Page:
Introduction To The American Edition Of "Radio Replies" Vol One


"Radio Replies" by Rev. Dr. Rumble, M.S.C., is the result of five years of answering questions during a one-hour Question Box Program over Radio Station 2SM Sydney, N.S.W. The revision of "Radio Replies" for American readers was prompted by the widespread interest the Australian edition created among Protestants and Catholics during the summer of 1937, when I was carrying on as a Catholic Campaigner for Christ, the Apostolate to the man in the street through the medium of my trailer and loud-speaking system. In the distribution of pamphlets and books on Catholicism "Radio Replies" proved the most talked of book carried in my trailer display of Catholic literature. The clergy and laymen engaged in Street Preaching agree that it is not so much what you say over the microphone in answer to questions from open air listeners but what you GET INTO THEIR HANDS TO READ.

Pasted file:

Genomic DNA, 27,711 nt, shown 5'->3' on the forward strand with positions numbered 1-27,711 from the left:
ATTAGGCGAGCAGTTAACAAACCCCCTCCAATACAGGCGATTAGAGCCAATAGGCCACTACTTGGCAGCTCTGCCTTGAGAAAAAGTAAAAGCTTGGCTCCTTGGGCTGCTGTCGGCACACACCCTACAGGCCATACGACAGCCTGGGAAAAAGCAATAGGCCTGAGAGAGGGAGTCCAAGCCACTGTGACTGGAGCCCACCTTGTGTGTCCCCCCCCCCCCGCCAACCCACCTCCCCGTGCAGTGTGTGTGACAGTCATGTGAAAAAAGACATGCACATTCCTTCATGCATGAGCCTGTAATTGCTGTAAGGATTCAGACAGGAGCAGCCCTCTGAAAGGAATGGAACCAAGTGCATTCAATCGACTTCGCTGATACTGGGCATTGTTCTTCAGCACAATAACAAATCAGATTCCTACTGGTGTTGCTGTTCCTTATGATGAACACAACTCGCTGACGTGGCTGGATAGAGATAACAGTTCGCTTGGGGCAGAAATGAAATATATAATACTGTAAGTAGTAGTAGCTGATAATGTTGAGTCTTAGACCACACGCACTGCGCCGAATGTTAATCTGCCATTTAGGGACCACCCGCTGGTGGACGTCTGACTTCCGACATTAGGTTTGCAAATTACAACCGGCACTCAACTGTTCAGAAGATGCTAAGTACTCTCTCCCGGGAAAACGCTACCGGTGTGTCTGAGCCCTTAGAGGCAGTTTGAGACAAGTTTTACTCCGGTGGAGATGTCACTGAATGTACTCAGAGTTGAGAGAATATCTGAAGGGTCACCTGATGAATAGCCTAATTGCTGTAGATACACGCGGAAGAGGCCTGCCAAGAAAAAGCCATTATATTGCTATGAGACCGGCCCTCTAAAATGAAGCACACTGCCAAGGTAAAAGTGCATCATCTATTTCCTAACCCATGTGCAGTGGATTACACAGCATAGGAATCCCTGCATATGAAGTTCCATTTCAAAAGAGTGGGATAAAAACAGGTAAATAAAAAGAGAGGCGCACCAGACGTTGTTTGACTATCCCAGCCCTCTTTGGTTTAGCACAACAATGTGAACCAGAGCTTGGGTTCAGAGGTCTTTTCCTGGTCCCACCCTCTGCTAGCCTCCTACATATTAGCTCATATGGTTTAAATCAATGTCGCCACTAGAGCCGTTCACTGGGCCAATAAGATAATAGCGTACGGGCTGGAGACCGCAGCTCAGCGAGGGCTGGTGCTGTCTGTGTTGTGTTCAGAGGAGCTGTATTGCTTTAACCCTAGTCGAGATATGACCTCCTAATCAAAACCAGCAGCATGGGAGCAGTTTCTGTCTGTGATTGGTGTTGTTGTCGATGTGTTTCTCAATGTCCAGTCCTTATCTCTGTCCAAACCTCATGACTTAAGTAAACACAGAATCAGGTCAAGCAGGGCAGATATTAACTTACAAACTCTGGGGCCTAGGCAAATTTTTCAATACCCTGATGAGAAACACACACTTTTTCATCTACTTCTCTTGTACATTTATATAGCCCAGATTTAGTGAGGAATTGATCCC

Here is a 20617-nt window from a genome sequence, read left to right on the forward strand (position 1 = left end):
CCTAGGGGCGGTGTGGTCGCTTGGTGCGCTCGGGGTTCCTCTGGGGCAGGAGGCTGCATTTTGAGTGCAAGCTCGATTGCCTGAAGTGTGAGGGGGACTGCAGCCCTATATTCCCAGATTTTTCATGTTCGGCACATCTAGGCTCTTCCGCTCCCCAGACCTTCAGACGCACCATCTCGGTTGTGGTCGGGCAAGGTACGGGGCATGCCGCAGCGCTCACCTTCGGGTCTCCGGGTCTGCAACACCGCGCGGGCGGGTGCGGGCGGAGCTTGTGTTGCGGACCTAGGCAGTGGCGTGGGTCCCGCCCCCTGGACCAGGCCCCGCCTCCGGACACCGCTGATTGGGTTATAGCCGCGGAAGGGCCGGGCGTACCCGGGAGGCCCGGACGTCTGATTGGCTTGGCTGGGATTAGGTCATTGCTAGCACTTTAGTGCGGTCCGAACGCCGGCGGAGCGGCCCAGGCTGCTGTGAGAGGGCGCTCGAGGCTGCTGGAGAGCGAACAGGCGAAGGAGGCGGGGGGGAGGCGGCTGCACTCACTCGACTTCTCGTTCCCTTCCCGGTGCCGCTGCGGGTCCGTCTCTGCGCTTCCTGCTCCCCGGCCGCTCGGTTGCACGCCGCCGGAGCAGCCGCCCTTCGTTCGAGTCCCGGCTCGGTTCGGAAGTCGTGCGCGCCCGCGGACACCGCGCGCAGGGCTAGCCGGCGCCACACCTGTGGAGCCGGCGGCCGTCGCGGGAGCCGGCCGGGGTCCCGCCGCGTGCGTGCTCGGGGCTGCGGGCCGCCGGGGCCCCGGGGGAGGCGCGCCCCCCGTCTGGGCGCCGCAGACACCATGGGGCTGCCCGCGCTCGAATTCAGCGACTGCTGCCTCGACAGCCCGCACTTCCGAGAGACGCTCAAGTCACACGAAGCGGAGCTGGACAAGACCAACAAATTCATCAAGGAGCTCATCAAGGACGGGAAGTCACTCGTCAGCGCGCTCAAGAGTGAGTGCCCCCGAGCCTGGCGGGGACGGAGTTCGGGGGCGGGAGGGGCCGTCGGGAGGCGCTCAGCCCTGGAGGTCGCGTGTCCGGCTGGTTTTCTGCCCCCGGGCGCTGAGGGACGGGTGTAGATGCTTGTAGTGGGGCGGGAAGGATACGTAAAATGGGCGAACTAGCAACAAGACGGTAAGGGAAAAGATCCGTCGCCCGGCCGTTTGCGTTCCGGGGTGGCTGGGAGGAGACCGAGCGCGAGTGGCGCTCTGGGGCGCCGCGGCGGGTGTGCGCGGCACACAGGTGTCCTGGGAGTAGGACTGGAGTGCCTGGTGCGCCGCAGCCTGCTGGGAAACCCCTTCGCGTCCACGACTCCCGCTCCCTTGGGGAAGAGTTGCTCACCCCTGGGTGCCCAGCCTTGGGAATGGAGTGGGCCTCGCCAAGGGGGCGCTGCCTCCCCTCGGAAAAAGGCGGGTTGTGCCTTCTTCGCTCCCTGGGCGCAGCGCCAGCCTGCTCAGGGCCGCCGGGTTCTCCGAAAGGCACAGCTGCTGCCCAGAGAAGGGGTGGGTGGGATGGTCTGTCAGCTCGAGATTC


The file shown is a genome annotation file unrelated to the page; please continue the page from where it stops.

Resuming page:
My many converts of the highways and parks throughout the Archdiocese of St. Paul have embraced the faith as a result of studying this book. Whole families have come into the Church through reading the book by this renowned convert from Anglicanism. The delay in getting copies from Sydney and the prohibitive cost of the book on this side of the universe led me to petition the author to have published a CHEAP AMERICAN EDITION in order to get this Encyclopaedia of Catholic Doctrine into the hands of fellow citizens. Because of the author's genius for brevity, preciseness, fearlessness and keen logic that avoids the usually long Scriptural and Traditional arguments of the average question and answer book, which is beyond the capacity of the man in the street, this manual of 1,588 questions and replies has already attracted readers throughout Australia, New Zealand, Africa, India, England, Ireland, Canada and now the United States.